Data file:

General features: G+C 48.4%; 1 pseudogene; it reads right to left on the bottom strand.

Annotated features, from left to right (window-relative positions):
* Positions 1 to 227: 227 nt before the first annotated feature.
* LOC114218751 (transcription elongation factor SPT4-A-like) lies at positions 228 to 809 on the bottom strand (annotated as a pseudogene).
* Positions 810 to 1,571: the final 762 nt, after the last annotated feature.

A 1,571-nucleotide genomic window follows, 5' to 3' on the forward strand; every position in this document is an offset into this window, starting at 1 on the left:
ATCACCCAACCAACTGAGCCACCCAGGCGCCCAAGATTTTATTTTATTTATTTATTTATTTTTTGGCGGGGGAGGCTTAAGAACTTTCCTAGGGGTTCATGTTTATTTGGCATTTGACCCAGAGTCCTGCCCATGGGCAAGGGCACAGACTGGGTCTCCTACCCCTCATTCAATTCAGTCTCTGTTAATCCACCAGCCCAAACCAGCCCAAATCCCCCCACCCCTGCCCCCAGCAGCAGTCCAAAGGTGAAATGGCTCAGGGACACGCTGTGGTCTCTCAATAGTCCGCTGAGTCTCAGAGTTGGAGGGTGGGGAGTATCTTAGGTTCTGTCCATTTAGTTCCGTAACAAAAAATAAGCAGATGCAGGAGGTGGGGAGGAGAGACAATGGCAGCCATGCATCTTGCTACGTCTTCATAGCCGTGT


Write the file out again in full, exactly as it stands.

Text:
General features: G+C 48.4%; 1 pseudogene; it reads right to left on the bottom strand.

Annotated features, from left to right (window-relative positions):
* Positions 1 to 227: 227 nt before the first annotated feature.
* LOC114218751 (transcription elongation factor SPT4-A-like) lies at positions 228 to 809 on the bottom strand (annotated as a pseudogene).
* Positions 810 to 1,571: the final 762 nt, after the last annotated feature.

A 1,571-nucleotide genomic window follows, 5' to 3' on the forward strand; every position in this document is an offset into this window, starting at 1 on the left:
ATCACCCAACCAACTGAGCCACCCAGGCGCCCAAGATTTTATTTTATTTATTTATTTATTTTTTGGCGGGGGAGGCTTAAGAACTTTCCTAGGGGTTCATGTTTATTTGGCATTTGACCCAGAGTCCTGCCCATGGGCAAGGGCACAGACTGGGTCTCCTACCCCTCATTCAATTCAGTCTCTGTTAATCCACCAGCCCAAACCAGCCCAAATCCCCCCACCCCTGCCCCCAGCAGCAGTCCAAAGGTGAAATGGCTCAGGGACACGCTGTGGTCTCTCAATAGTCCGCTGAGTCTCAGAGTTGGAGGGTGGGGAGTATCTTAGGTTCTGTCCATTTAGTTCCGTAACAAAAAATAAGCAGATGCAGGAGGTGGGGAGGAGAGACAATGGCAGCCATGCATCTTGCTACGTCTTCATAGCCGTGT